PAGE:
Ginger (Zingiber officinale) is a tropical perennial plant native to Southeast Asia that is also cultivated in West Africa and the Caribbean. The Latin name is derived from the Sanskrit word shringavera which means "horn shaped" and pertains to the horn-like protrusions on the rhizome.
For centuries rhizome of the ginger plant has been used as a spice in Asian cooking. Its healing properties did not go unnoticed in China and in India where ginger is used to this day to cure various ailments and health disorders. Ginger was described in the Classic of Herbs, a compilation by the Chinese around 3000 BC. Confucius (551 - 479 BC) praised its many benefits. The Greek physician and botanist Dioscorides (circa 40 - 90 AD) wrote about ginger's ability to soothe the stomach. Ginger was also valued by the Arabs and in the Ancient Roman Empire which imported it from Asia. The Romans introduced ginger to various parts of continental Europe and to Britain. The Vikings used it to prevent sea sickness.
Traditionally, ginger has been used to alleviate such health problems as nausea, infections of the upper respiratory tract, digestive disorders, and migraines and was even considered to be an effective aphrodisiac. Applied topically, ginger was used to cure rheumatism, arthritis, minor sprains, and burns.
Ginger contains powerful compounds such as shogaols, zingerone, and gingerols, that are potent antioxidants responsible for the remarkable healing properties of this spice. The rhizome is rich in protein, potassium, magnesium, copper, manganese, vitamin A, and vitamin B6. The ginger rhizome has a firm, but striated texture and a characteristic pungent and hot taste. Its flesh is either white or yellow in color and is quite aromatic.
Modern scientific research confirmed the ancient knowledge making ginger one of the most versatile medicinal plants. Healing benefits include the ability to alleviate or cure following health issues:
- Gastrointestinal disorders such as stomach ache, indigestion, diarrhea, and dyspepsia - active compounds in ginger increase the production of bile, reduce inflammation, and help detoxify the digestive tract.
- Motion sickness and vertigo - various studies demonstrated that ginger is as effective as many over-the-counter drugs. The exact mechanism in not yet well understood, but it is believed that ginger increases stomach acidity balancing at the same time the pressure in the inner ear canal.
- Morning sickness during pregnancy - for thousands of years ginger has been safely used for morning sickness that accompanies pregnancy. Ginger has no side effects and does not cause any birth defects. Practitioners of the Traditional Chinese Medicine, however, advise to use ginger rather sparingly during pregnancy and only to treat the morning sickness.
- Chemotherapy-induced nausea - studies conducted on cancer patients demonstrated that those who drank high protein shakes infused with ginger reported fewer episodes of nausea after their chemotherapy treatments.
- Inflammation - the active compound in ginger called gingerol is characterized by a very strong anti-inflammatory activity. Double-blind, placebo-controlled studies demonstrated that patients suffering from arthritis who took ginger over a longer period of time experienced less pain than those who did not. These patients also reported improved mobility.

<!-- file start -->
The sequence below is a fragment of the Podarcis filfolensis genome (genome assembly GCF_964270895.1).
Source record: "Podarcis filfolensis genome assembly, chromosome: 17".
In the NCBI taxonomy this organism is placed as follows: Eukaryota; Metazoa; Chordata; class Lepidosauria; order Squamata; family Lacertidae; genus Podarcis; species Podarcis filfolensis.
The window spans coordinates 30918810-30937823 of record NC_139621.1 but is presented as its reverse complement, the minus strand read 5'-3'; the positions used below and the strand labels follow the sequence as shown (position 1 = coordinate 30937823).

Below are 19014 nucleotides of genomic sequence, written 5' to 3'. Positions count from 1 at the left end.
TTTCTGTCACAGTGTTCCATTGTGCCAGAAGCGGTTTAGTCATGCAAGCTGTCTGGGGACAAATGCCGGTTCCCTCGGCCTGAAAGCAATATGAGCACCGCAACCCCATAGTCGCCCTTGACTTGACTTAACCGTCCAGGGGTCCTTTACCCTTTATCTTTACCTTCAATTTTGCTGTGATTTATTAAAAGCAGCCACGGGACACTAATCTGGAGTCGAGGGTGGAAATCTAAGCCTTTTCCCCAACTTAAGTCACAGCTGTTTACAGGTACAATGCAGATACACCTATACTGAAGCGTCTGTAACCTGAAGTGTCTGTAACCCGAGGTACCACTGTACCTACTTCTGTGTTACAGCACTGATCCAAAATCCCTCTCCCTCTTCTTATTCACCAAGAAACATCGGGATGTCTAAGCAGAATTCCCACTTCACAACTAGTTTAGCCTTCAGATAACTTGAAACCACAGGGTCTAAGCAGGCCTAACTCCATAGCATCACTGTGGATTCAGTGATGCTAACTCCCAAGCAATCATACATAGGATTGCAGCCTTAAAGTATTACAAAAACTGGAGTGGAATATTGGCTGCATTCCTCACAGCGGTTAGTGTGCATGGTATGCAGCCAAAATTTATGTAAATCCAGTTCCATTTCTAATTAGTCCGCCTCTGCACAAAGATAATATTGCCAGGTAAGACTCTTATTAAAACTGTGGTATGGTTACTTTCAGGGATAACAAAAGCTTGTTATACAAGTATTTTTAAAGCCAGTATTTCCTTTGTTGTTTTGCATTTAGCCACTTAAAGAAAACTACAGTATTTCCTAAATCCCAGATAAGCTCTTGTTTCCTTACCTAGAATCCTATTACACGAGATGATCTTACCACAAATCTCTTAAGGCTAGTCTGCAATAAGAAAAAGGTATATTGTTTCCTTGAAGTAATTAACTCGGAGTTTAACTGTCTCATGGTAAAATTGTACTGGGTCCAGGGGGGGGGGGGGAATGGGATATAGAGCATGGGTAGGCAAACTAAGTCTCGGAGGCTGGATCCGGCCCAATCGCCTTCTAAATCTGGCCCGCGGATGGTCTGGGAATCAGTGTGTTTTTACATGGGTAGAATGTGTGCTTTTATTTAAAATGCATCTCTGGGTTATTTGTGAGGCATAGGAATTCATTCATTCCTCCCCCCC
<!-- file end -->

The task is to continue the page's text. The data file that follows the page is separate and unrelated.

- Cancer of the colon - in a study conducted at the University of Minnesota, gingerol exhibited a strong anti-tumor activity. It inhibits the action of a protein involved in the genesis of the cancer cells in the colon, thus preventing the growth of tumors.
- Ovarian cancer - gingerol has the remarkable ability to kill ovarian cancer cells. It induces apoptosis or a programmed cell death of these cells, as well as their self-digestion or autophagocythosis. The studies conducted at the University of Michigan also demonstrated that the ovarian cancer cells do not become resistant to ginger.
- Weak immune system - ginger stimulates thymus gland and increases body's own ability to fight infections. It also has anti-microbial, anti-candida, and anti-parasitic properties.
- Common cold and flu - ginger reduces inflammation, eases congestion, and induces sweating, which helps speed up recovery from infections.
- Pathological blood clotting - studies conducted in Denmark and at the Cornell University demonstrated that ginger is a very potent anticoagulant and is, therefore, valuable in preventing cardiovascular disease. The active compound gingerol has a chemical structure that resembles that of aspirin.
- Elevated cholesterol - taken therapeutically over a longer periods of time, ginger has the capacity to lower the "bad" cholesterol and reverse the damage caused by diet high in fat, thus reducing the chance of stroke.
There is no established daily dose of ginger. The suggested dose is 150 mg of full spectrum ginger extract taken three times a day.
Ginger can also be taken in the form of tea or added to freshly made fruit and vegetable juices and, of course, added to many Chinese, Indian, and Middle Eastern dishes.
A powdered, dried ginger can be used to make a detoxifying, hot bath. Essential oil of ginger may be used topically as analgesic.
When buying ginger, fresh rhizome should be chosen over the dried one. Fresh ginger not only has a better aroma and taste, but it also contains higher levels of the active compound gingerol.
Like any other plant, ginger may cause allergic reactions. A caution is also advised for those who suffer from gall bladder disease as ginger increases the production of bile. As mentioned before, ginger has blood thinning properties. A caution is advised for those who take blood thinning medication.
By Dominique Allmon
*This information is for educational purpose only. It is not meant to diagnose or cure a disease.
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